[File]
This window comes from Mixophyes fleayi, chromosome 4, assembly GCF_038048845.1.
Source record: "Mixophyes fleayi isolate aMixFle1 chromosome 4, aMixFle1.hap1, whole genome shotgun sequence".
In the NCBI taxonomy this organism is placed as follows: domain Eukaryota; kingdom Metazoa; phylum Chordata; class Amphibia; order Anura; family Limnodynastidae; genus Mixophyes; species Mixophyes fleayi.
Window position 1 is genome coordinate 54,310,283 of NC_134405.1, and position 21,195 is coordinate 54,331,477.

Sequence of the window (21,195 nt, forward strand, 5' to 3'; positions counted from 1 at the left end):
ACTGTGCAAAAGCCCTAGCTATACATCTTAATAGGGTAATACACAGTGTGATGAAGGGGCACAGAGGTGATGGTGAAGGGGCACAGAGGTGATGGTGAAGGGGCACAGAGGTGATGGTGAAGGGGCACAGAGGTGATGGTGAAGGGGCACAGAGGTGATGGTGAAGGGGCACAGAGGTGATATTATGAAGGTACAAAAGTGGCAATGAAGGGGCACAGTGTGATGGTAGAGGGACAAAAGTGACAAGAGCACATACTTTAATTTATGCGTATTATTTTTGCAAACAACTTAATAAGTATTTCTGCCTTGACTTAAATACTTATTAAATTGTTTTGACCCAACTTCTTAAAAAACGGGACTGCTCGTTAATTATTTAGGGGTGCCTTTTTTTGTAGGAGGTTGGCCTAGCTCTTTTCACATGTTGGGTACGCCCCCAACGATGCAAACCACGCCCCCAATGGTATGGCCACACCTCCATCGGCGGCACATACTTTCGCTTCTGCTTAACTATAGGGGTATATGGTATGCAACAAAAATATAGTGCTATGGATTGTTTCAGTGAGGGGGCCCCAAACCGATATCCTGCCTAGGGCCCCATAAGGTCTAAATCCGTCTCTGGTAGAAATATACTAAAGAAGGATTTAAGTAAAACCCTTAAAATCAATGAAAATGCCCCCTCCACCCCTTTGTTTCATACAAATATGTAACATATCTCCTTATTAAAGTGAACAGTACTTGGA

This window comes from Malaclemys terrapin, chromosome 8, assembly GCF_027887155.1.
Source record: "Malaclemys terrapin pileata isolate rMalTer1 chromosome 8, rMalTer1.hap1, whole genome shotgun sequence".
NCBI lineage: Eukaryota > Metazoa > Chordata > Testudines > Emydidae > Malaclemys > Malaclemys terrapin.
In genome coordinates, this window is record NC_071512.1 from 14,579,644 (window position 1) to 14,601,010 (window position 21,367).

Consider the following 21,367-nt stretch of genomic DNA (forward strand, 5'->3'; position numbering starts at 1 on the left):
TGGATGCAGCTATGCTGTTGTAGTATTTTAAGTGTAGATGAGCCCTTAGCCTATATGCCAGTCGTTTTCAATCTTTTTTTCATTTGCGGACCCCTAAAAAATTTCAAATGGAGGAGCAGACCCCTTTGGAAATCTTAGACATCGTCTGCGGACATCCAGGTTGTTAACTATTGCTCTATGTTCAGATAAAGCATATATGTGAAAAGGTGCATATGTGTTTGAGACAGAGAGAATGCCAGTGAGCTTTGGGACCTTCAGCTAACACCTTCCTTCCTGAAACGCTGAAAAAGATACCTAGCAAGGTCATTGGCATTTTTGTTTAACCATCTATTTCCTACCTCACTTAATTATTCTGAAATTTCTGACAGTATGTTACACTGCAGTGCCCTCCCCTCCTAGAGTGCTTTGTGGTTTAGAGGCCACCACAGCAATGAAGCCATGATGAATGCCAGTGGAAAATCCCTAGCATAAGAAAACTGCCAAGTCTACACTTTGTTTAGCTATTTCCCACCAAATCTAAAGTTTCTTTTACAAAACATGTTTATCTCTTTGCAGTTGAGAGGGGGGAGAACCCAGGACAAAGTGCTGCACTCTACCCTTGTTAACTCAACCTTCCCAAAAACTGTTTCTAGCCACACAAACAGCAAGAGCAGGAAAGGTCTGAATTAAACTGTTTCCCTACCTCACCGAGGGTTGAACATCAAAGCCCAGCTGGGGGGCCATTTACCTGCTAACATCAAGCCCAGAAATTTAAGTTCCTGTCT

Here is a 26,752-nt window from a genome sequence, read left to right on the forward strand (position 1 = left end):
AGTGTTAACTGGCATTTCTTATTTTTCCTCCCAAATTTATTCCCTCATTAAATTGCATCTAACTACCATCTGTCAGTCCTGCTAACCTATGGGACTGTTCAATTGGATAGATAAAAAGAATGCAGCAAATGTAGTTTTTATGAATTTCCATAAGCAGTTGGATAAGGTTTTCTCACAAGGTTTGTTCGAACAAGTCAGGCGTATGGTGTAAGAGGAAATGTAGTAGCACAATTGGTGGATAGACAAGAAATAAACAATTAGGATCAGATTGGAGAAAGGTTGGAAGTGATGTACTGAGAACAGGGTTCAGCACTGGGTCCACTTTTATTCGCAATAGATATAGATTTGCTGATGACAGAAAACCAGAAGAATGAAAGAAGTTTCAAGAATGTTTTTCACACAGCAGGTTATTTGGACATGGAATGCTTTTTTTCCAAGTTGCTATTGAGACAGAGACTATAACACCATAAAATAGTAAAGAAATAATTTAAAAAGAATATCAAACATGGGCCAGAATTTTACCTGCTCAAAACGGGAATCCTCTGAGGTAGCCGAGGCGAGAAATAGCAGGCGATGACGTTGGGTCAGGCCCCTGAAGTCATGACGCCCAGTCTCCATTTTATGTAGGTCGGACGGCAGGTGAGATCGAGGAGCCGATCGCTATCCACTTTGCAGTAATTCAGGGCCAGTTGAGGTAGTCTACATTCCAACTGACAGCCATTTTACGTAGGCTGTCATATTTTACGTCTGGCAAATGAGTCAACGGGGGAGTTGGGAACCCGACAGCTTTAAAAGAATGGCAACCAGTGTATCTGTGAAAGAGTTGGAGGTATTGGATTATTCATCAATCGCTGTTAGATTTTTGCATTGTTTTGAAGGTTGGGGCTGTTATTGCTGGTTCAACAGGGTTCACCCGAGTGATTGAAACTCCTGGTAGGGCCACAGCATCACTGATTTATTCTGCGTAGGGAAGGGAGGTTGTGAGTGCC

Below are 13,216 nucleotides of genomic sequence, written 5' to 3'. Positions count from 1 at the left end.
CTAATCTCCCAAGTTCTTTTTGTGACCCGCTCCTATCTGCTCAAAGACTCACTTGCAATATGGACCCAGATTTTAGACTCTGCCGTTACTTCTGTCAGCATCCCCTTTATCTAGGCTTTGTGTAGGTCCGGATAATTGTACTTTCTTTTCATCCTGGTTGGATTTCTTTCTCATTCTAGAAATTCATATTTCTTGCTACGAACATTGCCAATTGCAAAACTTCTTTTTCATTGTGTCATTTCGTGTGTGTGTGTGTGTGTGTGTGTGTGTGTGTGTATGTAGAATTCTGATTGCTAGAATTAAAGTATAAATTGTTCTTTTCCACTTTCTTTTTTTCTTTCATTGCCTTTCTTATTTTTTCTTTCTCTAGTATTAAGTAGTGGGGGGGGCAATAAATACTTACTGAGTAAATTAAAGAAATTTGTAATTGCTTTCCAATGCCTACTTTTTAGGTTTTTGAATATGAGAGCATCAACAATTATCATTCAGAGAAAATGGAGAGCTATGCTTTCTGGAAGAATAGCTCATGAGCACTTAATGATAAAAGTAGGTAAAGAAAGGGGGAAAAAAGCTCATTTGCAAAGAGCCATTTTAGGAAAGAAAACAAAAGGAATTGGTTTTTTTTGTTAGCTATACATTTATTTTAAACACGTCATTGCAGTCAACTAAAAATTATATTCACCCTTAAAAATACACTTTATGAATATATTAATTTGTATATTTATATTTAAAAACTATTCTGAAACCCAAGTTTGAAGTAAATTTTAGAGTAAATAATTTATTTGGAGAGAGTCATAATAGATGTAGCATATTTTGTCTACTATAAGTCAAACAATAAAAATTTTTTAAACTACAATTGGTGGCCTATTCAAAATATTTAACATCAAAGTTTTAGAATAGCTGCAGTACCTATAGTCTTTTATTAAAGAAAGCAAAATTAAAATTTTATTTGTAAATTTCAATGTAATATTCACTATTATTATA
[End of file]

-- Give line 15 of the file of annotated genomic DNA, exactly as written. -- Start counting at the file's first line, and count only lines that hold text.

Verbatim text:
Below are 13,216 nucleotides of genomic sequence, written 5' to 3'. Positions count from 1 at the left end.